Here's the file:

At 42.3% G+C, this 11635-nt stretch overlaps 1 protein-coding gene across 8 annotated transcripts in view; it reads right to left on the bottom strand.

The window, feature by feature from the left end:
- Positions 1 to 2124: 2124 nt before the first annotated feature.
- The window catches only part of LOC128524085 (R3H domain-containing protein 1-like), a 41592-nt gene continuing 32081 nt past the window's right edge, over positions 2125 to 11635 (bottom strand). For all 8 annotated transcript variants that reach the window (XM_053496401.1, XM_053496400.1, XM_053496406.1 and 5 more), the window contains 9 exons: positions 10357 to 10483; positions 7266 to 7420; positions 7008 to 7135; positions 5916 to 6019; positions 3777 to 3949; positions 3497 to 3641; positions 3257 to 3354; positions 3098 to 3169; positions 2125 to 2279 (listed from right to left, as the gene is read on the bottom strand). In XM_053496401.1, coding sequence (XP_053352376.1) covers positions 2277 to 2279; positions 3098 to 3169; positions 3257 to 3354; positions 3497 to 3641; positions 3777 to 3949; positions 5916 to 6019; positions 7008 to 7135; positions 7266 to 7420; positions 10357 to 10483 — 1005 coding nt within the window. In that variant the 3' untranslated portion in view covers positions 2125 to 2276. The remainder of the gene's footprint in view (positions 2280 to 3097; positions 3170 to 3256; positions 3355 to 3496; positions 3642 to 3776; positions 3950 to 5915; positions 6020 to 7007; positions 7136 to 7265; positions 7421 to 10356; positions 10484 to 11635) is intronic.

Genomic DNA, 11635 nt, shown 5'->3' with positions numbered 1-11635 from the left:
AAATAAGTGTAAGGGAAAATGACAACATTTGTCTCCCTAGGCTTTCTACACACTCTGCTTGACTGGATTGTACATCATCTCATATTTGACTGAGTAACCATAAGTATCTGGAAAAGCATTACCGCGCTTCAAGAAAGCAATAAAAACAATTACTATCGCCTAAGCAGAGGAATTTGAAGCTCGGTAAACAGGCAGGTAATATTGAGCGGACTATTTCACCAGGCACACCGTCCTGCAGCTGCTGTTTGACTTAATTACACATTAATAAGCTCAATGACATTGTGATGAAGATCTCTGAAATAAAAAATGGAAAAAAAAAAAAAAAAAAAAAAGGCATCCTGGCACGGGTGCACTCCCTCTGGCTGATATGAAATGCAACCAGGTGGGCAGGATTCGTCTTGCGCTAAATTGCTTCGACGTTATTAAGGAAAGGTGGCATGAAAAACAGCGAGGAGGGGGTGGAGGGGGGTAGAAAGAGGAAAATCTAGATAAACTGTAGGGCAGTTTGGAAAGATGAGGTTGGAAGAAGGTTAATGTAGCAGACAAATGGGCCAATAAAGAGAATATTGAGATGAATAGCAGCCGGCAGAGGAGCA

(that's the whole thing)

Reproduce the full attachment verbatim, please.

At 42.3% G+C, this 11635-nt stretch overlaps 1 protein-coding gene across 8 annotated transcripts in view; it reads right to left on the bottom strand.

The window, feature by feature from the left end:
- Positions 1 to 2124: 2124 nt before the first annotated feature.
- The window catches only part of LOC128524085 (R3H domain-containing protein 1-like), a 41592-nt gene continuing 32081 nt past the window's right edge, over positions 2125 to 11635 (bottom strand). For all 8 annotated transcript variants that reach the window (XM_053496401.1, XM_053496400.1, XM_053496406.1 and 5 more), the window contains 9 exons: positions 10357 to 10483; positions 7266 to 7420; positions 7008 to 7135; positions 5916 to 6019; positions 3777 to 3949; positions 3497 to 3641; positions 3257 to 3354; positions 3098 to 3169; positions 2125 to 2279 (listed from right to left, as the gene is read on the bottom strand). In XM_053496401.1, coding sequence (XP_053352376.1) covers positions 2277 to 2279; positions 3098 to 3169; positions 3257 to 3354; positions 3497 to 3641; positions 3777 to 3949; positions 5916 to 6019; positions 7008 to 7135; positions 7266 to 7420; positions 10357 to 10483 — 1005 coding nt within the window. In that variant the 3' untranslated portion in view covers positions 2125 to 2276. The remainder of the gene's footprint in view (positions 2280 to 3097; positions 3170 to 3256; positions 3355 to 3496; positions 3642 to 3776; positions 3950 to 5915; positions 6020 to 7007; positions 7136 to 7265; positions 7421 to 10356; positions 10484 to 11635) is intronic.

Genomic DNA, 11635 nt, shown 5'->3' with positions numbered 1-11635 from the left:
AAATAAGTGTAAGGGAAAATGACAACATTTGTCTCCCTAGGCTTTCTACACACTCTGCTTGACTGGATTGTACATCATCTCATATTTGACTGAGTAACCATAAGTATCTGGAAAAGCATTACCGCGCTTCAAGAAAGCAATAAAAACAATTACTATCGCCTAAGCAGAGGAATTTGAAGCTCGGTAAACAGGCAGGTAATATTGAGCGGACTATTTCACCAGGCACACCGTCCTGCAGCTGCTGTTTGACTTAATTACACATTAATAAGCTCAATGACATTGTGATGAAGATCTCTGAAATAAAAAATGGAAAAAAAAAAAAAAAAAAAAAAGGCATCCTGGCACGGGTGCACTCCCTCTGGCTGATATGAAATGCAACCAGGTGGGCAGGATTCGTCTTGCGCTAAATTGCTTCGACGTTATTAAGGAAAGGTGGCATGAAAAACAGCGAGGAGGGGGTGGAGGGGGGTAGAAAGAGGAAAATCTAGATAAACTGTAGGGCAGTTTGGAAAGATGAGGTTGGAAGAAGGTTAATGTAGCAGACAAATGGGCCAATAAAGAGAATATTGAGATGAATAGCAGCCGGCAGAGGAGCA